Written by: James Keen
Opening with an arresting, dreadful sequence involving a gruesomely depicted sacrifice of a woman to a supernaturally animated flesh-rending tree/thing, it’s a prelude to an array of sanguinary events orchestrated by a writer who is more than adept at depicting life-threatening encounters with an intriguing narrative that develops its own set of rudimentary rules; a curious mythology that takes as its primary ingredients the worship of pagan deities and other sundry elements involving black magic.
A thirteen year old boy, Evan, silent witness to the events at the start of this novella, enlists the aid of his peer and fellow resident of the sleepy town of Salisbury Mills, Pete “ a natural talker, a true gabber”, in attempting to eradicate the fitfully animated wooden monster “whose bark was as black as coal” that sits at the edge of Rakers Field, a tree with a bone-grinding appetite for anyone stupid enough to venture near its calcified branches. Of course, Evan’s mission involves skipping school, and appropriating the necessary tools to accomplish their goal; notably rope, packed lunches and a “tree-chewing machine”(a chainsaw), all without meddlesome adult interference.
It’s a well-worn premise that calls to mind the best of Stephen King’s coming-of-age, end-of innocence stories with a Ray Bradbury/Kealan Patrick Burke-like twist of dark fantasy, but unfortunately Bernstein’s skills as a storyteller really aren’t up to the job in terms of making this tale click convincingly with the reader. I may be doing the writer a disservice here but this feels like a first or second draft for something that needs to be fleshed out – excuse the obvious pun. The diction is at times clunky and mechanical, to wit, this internal monologue from Evan “ I can’t believe my subconscious is doing this to me”, the descriptions of the landscape, “the forest was, to put it bluntly, kind of scary-looking”, the jarringly odd, “he shot Pete a look of death”, and other examples such as Evan describing one particular character – recently deceased- as “looking as alive as a dead person could be”.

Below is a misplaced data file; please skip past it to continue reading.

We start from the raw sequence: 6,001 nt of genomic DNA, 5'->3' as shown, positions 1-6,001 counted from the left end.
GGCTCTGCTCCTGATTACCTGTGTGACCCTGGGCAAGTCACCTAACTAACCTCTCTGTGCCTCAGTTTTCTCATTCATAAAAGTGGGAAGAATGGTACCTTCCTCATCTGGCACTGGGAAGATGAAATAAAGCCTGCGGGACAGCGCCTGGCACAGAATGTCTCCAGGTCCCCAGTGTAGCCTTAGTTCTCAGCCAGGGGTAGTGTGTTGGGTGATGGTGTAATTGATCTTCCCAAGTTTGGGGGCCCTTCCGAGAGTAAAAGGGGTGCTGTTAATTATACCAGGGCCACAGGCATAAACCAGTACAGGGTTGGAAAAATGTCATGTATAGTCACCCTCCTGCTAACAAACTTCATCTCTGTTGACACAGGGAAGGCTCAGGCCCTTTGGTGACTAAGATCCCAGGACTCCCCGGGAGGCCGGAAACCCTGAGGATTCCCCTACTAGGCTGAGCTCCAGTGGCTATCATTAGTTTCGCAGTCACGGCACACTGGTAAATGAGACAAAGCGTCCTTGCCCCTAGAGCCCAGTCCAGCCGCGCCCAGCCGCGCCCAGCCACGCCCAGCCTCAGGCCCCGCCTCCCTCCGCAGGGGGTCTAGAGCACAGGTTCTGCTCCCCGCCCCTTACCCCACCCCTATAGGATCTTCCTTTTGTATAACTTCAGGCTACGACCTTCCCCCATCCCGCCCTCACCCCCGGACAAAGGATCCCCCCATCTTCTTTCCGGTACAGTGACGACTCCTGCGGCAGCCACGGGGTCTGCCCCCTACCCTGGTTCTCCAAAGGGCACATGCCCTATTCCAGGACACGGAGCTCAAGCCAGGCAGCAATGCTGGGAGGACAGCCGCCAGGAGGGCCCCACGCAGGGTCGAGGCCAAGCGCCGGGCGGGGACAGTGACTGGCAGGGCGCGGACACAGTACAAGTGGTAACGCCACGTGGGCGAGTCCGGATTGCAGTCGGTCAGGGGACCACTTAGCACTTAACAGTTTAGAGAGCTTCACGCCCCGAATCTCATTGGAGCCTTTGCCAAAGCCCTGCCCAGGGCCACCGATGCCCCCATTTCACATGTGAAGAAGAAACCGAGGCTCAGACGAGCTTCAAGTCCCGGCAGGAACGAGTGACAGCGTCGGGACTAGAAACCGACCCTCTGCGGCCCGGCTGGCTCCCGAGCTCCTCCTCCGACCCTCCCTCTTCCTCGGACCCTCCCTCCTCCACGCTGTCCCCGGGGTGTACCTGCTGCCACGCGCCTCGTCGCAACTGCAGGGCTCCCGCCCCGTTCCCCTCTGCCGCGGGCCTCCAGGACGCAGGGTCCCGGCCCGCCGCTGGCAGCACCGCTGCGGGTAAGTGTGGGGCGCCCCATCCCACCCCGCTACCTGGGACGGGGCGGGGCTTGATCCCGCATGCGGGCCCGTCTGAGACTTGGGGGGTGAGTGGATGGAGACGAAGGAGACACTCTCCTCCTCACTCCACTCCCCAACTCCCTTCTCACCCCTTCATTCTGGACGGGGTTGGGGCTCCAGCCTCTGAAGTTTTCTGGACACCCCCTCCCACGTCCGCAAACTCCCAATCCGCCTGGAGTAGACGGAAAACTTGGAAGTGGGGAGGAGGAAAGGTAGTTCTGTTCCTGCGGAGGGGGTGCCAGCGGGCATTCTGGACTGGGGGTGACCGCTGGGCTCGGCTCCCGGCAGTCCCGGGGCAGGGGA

In a few instances this work calls to mind a similar premise used by Mark Kidwell in his novel, ‘Yellow’; another modern take on this horror sub-genre and much like that novel, Bernstein’s ‘The Tree Man’ falters and stumbles for many of the same reasons Kidwell’s book did. The premise is hobbled by the author’s blatantly stiff approach to character motivation, where the plot is used to force protagonists and antagonists alike to act in ways that stretches the narrative’s credibility. Such a rigid adherence to the overall story arc here only serves to undermine the admittedly horrific set-pieces to the extent where it simply becomes an exercise in serving up genre spectacle at the expense of character logic, and while those set-pieces are impressively creepy and unnerving, the reader is left with very little in the way of narrative immersion or empathy with characters who, when faced with logical considerations, continue to act in ways that are, “to put it bluntly”, transparently manipulative. It’s a case of characters served up as cannon fodder to a rigid plot, resulting in a lack of reader investment in what happens to those protagonists because there’s no real development; they’re cliched ciphers in service to episodes of ‘hey, look at this horrible gross-out thing I’ve just come up with!’ and while there’s nothing wrong with getting creative when it comes to blood-letting – this is the horror genre, after all- the reader is left with a pretty bad after-taste in terms of how he/she relates to the story.
Author Jack Ketchum once commented, “If you’ve got real individuals I can care about, only then can you scare me silly.” -a maxim this reviewer believes applies to pretty much any literary output, whatever the genre, if it’s to have any lasting virtue other than simply allowing the reader to while away a couple of hours, as is the case here.